Hazardous Waste Programs

Households generate a significant amount of waste, including paper, packaging, yard clippings and kitchen waste. Most of this material is not dangerous and can be safely discarded for disposal by authorized trash collection services. However, some household materials are toxic, flammable, corrosive or reactive, such as paints, cleaners and solvents, oils, pool chemicals, drain cleaners, batteries and pesticides. These items are also known as "household hazardous materials" and require special care when they are discarded.

While household hazardous wastes are potentially dangerous, they are not regulated as hazardous waste under federal or state laws. However, each person in Pennsylvania produces an average of four pounds of household hazardous waste each year. If not properly managed, these consumer waste products can and frequently do create environmental and public health hazards. Local household hazardous waste programs provide the opportunity for these wastes to be recycled or disposed in environmentally appropriate ways.

Advantages

Household hazardous waste programs can provide the following benefits:

Limitations

The following limitations can be associated with household hazardous waste programs:

Implementation

Assistance in the proper disposal of hazardous wastes is available from municipalities, corporations, public utilities, and trade associations when they are authorized to sponsor collection programs for household hazardous wastes and similar wastes from eligible entities. Entities that are eligible to participate in these events include households, municipalities, home owner associations, and small businesses. The program's sponsor must register the program in advance with the Pennsylvania Department of Environmental Protection. Planning for collection programs should begin as early as 6 to 18 months in advance of planned collection dates. A group that is considering a collection program should establish a planning committee to set policies and goals, obtain funding and other resources, supervise sponsors, and perform community outreach.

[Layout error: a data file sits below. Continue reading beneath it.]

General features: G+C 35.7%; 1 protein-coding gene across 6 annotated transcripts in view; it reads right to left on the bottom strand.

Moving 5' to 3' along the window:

The planning committee should also determine the types of materials that will be accepted. In order to minimize costs, programs can target specific recyclable household hazardous wastes such as used oil, pesticides, car batteries and paint. The sponsor committee must engage a waste management group that is licensed to store, transport and dispose of household hazardous wastes in accordance with federal and state requirements. Some items must be excluded from collection when the waste management group is not licensed to receive those materials or does not have the necessary equipment to handle or identify certain materials.

The planning committee should also determine whether it will set a limit on the amount of waste that each participant can bring to the collection, which can also save costs. Additionally, it should be decided whether the program will accept hazardous wastes from small commercial businesses, whether there will be limits on the amount of waste such businesses can bring, and whether any additional fees will be required.

Community involvement is critical to the successful development of household hazardous waste programs. Municipal officials need to be involved in order to build community acceptance and develop a sense of community ownership to ensure greater participation on the collection day.

Hazardous WasteMany communities use a combination of collection methods to maximize participation, including one-day drop-off events, permanent drop-off facilities, drop-off at mobile facilities, door-to-door pickup, and curbside collection. Most programs begin with one-day drop-off events. However, a one-day event may result in long waiting times to drop-off materials, and the chosen day may not be convenient for some residents. If the limitations of one-day events hamper the program's effectiveness, a permanent drop-off program should be considered.

Costs can be a major deterrent to establishing a hazardous waste program because wastes must often be transported to incineration or recycling facilities at significant expense. Municipalities hosting municipal waste landfills or resource recovery facilities may be able to fund programs with a "host municipality fee". Act 155 of 1994, The Household Hazardous Waste Funding Act, reimburses municipalities for 50 percent of the developmental and operational costs associated with household hazardous waste collection programs, up to a total of $100,000 per county per year. Act 190 of 1996, the Small Business and Household Pollution Prevention Act, will provide 80 percent grants to counties to develop and implement pollution prevention education programs for households and small businesses, even if conducted in the absence of a collection program. Municipalities must be registered with the State to be eligible to take advantage of the reimbursement.

Examples

Related References

Related Tools

Landscapes2 Relevance

Landscapes2, the 2009 Chester County Comprehensive Plan, encourages all municipalities and their residents to participate in a regional household hazardous waste collection program as one of its Solid and Hazardous Waste Management Policies. This tool also promotes energy conservation, which is one of the primary objectives of Landscapes2, because the proper disposal of these waste materials reduces the need for costly and energy-intensive remediation of contaminated areas.